Oldest town’s bears are in the air
Apples aren’t the only things in Genoa’s trees as the bears begin their annual effort to stuff themselves silly before it’s time to hibernate.
A small black bear took refuge in a pine tree north of Nevada’s oldest town late last week after trying out the apple crop, which has yet to ripen.
Nevada Department of Wildlife Public Information Officer Ashley Sanchez said this is when bears go into hyperphagia, where they do nothing but eat before their long nap time.
“Now through November they are taking in as many calories as possible, to fatten up before going into hibernation,” Sanchez said. “They take in up to 25,000 calories a day, so that’s why we’re getting the word out for people to secure their trash.”
She said ripening fruit trees have been driving a lot of calls to the state about bears.
“Bear biologists have had an increase in the number of calls in areas along the foothills from Reno down to Topaz,” she said. “Most of the calls are about bears getting into backyard fruit trees. The number of calls has been average for this time of year.”
Sanchez said the state encourages residents in bear country to obtain a bear-resistant container.
Douglas County was the first in Nevada to extend its bear ordinance out of the Tahoe Basin during the great bear invasion of 2007.
Barring a bear-proof can, Sanchez suggested residents keep their trash in until pickup day.
“People also need to keep their doors locked,” she said. “Bears have a very strong sense of smell and now food is their No. 1 goal. When they find food, they’ll keep coming back.”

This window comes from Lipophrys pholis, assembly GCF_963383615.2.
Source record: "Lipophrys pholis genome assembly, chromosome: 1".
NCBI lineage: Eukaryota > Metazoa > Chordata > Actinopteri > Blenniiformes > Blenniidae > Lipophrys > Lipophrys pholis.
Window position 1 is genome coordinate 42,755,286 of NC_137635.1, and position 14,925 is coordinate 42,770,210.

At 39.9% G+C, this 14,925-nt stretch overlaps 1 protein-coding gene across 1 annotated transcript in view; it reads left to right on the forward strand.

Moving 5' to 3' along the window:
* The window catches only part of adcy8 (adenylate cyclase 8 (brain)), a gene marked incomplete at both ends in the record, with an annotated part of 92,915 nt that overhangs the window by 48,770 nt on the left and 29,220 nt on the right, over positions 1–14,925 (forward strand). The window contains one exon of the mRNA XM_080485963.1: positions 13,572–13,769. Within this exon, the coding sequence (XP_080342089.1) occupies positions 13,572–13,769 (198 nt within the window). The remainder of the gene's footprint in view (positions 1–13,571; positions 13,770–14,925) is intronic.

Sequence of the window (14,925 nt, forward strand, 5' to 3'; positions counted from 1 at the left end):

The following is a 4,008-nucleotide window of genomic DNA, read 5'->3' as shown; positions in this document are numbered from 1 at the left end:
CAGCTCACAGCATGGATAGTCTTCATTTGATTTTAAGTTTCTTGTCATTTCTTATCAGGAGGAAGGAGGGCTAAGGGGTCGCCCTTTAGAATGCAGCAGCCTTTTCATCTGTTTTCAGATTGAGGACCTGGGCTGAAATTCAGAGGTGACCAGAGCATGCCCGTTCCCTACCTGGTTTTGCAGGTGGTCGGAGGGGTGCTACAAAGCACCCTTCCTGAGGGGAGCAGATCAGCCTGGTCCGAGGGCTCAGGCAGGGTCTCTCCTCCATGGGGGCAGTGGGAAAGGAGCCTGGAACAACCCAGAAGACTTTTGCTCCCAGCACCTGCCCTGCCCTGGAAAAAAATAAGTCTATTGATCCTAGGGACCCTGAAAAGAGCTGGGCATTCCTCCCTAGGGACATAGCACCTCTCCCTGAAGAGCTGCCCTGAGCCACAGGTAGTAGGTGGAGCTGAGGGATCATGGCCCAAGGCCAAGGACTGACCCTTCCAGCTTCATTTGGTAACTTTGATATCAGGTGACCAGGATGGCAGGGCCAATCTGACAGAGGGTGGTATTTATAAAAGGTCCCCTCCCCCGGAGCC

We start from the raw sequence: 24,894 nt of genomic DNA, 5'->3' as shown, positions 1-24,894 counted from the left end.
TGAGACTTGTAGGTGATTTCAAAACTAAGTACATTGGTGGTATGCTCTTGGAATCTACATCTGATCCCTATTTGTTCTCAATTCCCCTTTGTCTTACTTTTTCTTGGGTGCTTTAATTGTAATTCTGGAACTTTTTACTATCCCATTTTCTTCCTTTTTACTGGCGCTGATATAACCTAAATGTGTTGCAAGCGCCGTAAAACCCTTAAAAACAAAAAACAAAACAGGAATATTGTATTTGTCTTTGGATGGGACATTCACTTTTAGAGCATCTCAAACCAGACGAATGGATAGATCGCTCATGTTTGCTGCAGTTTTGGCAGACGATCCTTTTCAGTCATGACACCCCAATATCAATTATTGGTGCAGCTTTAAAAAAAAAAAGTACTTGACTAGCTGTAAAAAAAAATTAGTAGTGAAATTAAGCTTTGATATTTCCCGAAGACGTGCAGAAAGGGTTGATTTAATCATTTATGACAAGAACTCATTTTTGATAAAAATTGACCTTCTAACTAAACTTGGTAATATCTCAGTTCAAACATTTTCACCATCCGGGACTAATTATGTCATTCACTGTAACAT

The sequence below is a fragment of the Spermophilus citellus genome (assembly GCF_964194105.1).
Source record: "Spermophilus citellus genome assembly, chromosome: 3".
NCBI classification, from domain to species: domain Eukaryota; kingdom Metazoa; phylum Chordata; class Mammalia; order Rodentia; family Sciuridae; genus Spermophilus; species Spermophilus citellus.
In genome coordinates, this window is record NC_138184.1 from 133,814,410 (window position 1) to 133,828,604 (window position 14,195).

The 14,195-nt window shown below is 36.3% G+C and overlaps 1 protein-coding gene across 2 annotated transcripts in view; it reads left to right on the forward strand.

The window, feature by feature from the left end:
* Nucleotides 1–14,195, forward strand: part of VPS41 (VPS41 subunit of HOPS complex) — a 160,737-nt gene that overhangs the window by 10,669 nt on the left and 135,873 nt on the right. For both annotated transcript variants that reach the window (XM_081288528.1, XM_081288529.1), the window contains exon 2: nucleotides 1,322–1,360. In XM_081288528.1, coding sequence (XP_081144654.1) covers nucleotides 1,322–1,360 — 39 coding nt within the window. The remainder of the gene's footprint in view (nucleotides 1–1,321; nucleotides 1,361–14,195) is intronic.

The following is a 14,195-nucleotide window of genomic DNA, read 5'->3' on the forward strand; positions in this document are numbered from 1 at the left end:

With the big apple crop in the Valley, bears will also be raiding fruit trees.
“Pick your fruit and clean it off the ground,” she said. “We prefer if people clean up their apples because it’s a public safety issue.”
For ideas about how to reduce human interactions with bears, Sanchez suggested residents visit the http://www.ndow.org/Nevada_Wildlife/Bear_Logic/ web site maintained by the state.
The site includes a list of bear can suppliers.
Tips from the state:
■ Use bear resistant containers and place them outside at least 25 feet from the house so bears do not learn to associate the smells and food rewards with your home.
■ Use removable bird feeders (including humming bird feeders) for temporary placement, or better yet, scatter bird seed on the ground, not in a container or in a pile. This way, bears and other animals like deer won’t be able to easily get it.
■ Keep pet food cleaned up or indoors. Place horse grain and chicken feed inside lockable metal containers and keep them outside so bears do not break into your shed or barn.
■ Use electric fencing to keep bears out of gardens and orchards. Hanging strips of tin foil on the wire and smearing it with peanut butter helps to educate the bear. You should also remove any fruit as soon as it ripens.